I spent a day this week at the Council for Advancement and Support of Education’s conference (CASE ASAP conference) in Brisbane where I attended the role of academic leadership and its linkage to philanthropic funding.
CASE focuses on “advancement professionals” who are often the unnoticed group of professionals in organisations who are tasked in leveraging funding from philanthropic sources.
Philanthropic funding is an investment but it differs in nature by one crucial factor: it is more based on values and passion that any other kind of funding because the donor decides to freely give the money in something that they can believe in.
This kind of funding is build via relationships for example with former alumni members or with other individuals or organisations who share a common vision.
I have never been in a room with so many vice chancellors and university presidents, all top leaders in their fields, and who for one day chose to discuss their insights and experiences in gaining financial resources for their institutions and helping to realise the academic mission.
One truism struck me in particular that was iterated by many of the participants:
If you ask for money, you get advice.
If you ask for advice, you get money.
This speaks to the very different nature of this form of funding: it is there to be asked for but you need to be clear on your vision, the impact of that vision, and cultivate professional relationships that can help you finding that resource to fulfil that vision.
Clear big vision will attract big opportunities
I was not surprised the least listening to the speakers to highlight the importance of being clear on your vision and thinking big.
Whoever is pitching a project needs to have the passion to think big; to envision something larger than life that speaks to people, and ignites a shared passion that can result in a massive impact.
This type of funding is really about creating transformative change: demonstrating how, if given resources, one can in effect change the world.
This again comes down to many of the marketing and branding truisms about being able to tell a story that resonates with the audience; the capacity to show clearly how each donation has a direct impact in something at least revolutionary.
But what is probably the most important is this simple question: what is different after the donor has given the gift?
How does an additional resource really change the outcome?
And here it also comes down to your leadership vision: how do you secure funding and direct opportunities to areas where you see a clear need, and have a strong intuition that the values and vision are aligned between both the donor and the institution?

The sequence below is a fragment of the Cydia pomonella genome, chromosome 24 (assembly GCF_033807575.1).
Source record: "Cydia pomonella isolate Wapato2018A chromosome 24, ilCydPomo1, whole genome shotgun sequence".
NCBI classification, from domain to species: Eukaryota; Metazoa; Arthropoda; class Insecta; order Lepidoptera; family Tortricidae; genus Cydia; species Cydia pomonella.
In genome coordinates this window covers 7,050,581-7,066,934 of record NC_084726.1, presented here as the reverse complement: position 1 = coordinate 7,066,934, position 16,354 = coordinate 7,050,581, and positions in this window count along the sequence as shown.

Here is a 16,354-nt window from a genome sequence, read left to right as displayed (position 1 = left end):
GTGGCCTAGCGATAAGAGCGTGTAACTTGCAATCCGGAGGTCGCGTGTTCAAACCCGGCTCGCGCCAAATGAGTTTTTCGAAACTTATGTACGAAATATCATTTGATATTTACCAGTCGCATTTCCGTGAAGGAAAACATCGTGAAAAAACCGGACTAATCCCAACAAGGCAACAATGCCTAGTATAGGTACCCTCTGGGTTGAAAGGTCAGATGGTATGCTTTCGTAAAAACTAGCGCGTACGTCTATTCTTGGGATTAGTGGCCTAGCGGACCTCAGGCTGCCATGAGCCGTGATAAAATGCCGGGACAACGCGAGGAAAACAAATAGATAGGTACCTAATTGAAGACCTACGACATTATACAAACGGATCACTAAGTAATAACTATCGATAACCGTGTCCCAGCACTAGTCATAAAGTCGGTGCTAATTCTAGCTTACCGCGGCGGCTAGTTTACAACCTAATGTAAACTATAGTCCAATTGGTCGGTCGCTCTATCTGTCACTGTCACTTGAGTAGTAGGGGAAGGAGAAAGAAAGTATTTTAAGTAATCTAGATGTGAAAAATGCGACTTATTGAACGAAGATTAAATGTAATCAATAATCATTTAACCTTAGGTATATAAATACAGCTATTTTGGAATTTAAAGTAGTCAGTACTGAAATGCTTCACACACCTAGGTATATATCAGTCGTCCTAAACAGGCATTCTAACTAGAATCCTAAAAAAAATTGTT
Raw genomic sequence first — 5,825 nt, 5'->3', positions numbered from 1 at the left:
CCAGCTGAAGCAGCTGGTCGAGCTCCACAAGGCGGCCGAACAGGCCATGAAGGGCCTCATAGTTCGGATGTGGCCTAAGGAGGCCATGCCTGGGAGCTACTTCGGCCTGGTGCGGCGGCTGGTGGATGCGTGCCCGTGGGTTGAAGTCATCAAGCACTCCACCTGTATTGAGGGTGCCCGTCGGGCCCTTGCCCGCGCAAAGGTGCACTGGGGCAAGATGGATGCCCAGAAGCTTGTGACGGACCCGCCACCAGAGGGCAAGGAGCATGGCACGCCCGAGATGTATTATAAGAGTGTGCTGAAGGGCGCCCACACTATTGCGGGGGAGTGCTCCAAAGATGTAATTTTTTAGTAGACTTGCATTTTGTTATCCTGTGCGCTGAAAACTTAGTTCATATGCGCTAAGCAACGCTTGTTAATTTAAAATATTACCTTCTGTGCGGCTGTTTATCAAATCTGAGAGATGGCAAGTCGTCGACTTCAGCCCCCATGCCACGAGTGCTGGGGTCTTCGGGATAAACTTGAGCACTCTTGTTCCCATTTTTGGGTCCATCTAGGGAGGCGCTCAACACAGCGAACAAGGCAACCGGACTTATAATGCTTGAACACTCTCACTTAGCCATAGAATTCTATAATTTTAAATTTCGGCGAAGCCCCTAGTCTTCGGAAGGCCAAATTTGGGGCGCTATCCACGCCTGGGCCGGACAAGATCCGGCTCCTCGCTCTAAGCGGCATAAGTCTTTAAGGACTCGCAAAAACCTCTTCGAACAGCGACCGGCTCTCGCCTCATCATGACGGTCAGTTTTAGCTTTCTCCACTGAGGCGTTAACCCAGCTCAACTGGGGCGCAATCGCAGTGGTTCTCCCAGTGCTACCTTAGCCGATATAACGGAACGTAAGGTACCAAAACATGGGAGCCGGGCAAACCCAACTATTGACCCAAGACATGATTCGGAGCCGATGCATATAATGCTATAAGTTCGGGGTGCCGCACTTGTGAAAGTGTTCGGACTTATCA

Be bold but adhere to your values
Numerous speakers gave clear examples as to what it meant to be in discussions with potential funders but where they had to in the end make the decision not to accept money.
This included money that was not enough for the purpose that it was sought for, or in cases where the funder did not align with the values of the institution.
Walking away from a 20-million-dollar deal is never easy but what many of these academic leaders showed was that in the end if we know what our values are, we need to be prepared to be bold and abide by those.
In many ways, being bold meant to being bold also about the institution’s vision and not just what the big ideas or funding needs were at the time.
But often it is also about the donor and his or her values and passion: they want to see their name associated with a vision that they believe in.
Leveraging philanthropic funding is about finding that true alignment between the university’s vision and needs, and the donor’s values and passion.
Make a plan for fundraising
What I also found very useful was the way that many of the speakers viewed fundraising: it is an activity that is about building relationships and it’s best done with an actual plan.
We saw some very clear examples of vice chancellors’ yearly plans where they had earmarked particular relationships and activities that they would focus on.
When asked how much time one vice chancellor really spent on fundraising, he said “I spend 100% of my time fundraising, and the other 100% I spend on all the other activities”.